As people age, there is a decline in many of the abilities considered necessary to safely operate a motor vehicle. Older people, as a group, have reduced visual acuity, narrower visual fields, poorer nighttime vision, greater sensitivity to glare, slower reaction times, more attention deficits, reduced muscle strength, reduced flexibility and range of motion, and other declines in visual, cognitive, and psychomotor function that can adversely affect driving.³
Improving the visibility of road signs and pavement markings can be particularly important for older drivers who—between the ages of 60 and 80—need three to six times more light to see than a 20-year-old.⁴ Maintained traffic sign retroflectivity, larger signs with increased letter height, advance warning signs and street signs, improved road delineation with wider, well-maintained pavement markings and more traffic control in work zones are some of the recommended low cost safety improvements that can benefit older drivers.
When it comes to seeing traffic signs, the size of the vehicle you drive can also make a difference.
The angle of observation is significant because signs must be visible for drivers of every vehicle type, at critical detection and reading distances along the approach. If the cone of reflectivity is narrow, drivers of large vehicles will have difficulty seeing traffic signs at night.
The same sign may appear less bright to drivers of SUV s and large trucks than it does to drivers of passenger vehicles.
The number of large trucks registered in the U.S. has increased steadily over the last two decades, reaching almost 11 million in 2009. During that same time, truck traffic (as a percent of vehicle miles traveled) has doubled, nearing 300 billion miles in the U.S. in 2009.⁵
The FHWA reports that by 2040, long-haul freight truck traffic in the U.S. is expected to increase dramatically on the National Highway System and may reach 590 million miles per day.⁶ And, unlike automobile and business-truck traffic that peaks between the daytime hours of 7:00 a.m. and 7:00 p.m., long-haul truck traffic has a flat time-of-day distribution, with as many vehicles traveling during nighttime hours as during the day.⁷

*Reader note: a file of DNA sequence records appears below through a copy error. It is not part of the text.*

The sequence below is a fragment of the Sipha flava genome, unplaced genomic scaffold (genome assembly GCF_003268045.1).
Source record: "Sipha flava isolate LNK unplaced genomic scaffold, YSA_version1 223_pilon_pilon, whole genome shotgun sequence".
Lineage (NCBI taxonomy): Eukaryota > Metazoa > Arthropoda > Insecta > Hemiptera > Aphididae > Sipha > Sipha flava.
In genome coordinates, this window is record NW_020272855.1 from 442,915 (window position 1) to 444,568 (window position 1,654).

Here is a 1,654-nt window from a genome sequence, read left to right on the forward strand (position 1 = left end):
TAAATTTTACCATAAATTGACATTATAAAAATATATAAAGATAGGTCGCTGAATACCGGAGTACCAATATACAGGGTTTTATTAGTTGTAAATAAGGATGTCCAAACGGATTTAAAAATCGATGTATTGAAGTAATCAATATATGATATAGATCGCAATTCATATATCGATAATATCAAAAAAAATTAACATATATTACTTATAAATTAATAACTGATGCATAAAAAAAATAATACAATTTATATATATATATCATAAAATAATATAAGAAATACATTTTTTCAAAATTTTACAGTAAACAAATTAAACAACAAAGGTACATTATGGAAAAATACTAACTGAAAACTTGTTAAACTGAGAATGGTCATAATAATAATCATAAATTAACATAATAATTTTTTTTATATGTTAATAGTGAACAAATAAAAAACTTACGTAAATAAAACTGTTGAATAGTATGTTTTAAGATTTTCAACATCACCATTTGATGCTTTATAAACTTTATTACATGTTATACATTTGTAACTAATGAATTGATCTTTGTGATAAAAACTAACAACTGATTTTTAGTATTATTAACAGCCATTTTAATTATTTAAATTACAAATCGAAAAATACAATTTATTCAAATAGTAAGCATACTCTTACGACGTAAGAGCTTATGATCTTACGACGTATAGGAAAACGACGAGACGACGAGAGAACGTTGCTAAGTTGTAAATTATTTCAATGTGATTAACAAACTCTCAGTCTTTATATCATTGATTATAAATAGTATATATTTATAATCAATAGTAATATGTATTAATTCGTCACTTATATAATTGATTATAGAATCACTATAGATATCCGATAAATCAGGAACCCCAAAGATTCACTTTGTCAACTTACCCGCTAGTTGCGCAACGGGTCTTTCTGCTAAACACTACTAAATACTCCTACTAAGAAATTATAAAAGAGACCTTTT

When it comes to seeing traffic signs at night, drivers of large vehicles are at a particular disadvantage because of their observation angle is significantly greater.
How important is this measure? Large trucks can have twice the observation angle of passenger vehicles at the same distance. That means there’s much less reflected light available for these drivers to see road signs. Drivers of large vehicles can greatly benefit from signs made with high performance reflective sign sheeting that returns more light in a larger cone of reflectivity.
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¹ Flannagan, M.J., and Schoettle, B., An Analysis of Low-Beam and High-Beam Headlighting Performance in the U.S.: 1997-2011, University of Michigan Transportation Research Institute, 2012. ² Insurance Institute for Highway Safety, iihs.org/research/qanda/older_people.aspx ³ National Cooperative Highway Research Program, NCHRP Report 500 ⁴ American Automobile Association, Inc., SeniorDriving.AAA.com ⁵ Commercial Motor Vehicle Facts - November 2011, U.S. Department of Transportation ⁶ FHWA-HOP-13-001 - Freight Facts and Figures, 2012 ⁷ FHWA-RD-98-117 - Understanding Traffic Variations by Vehicle Classifications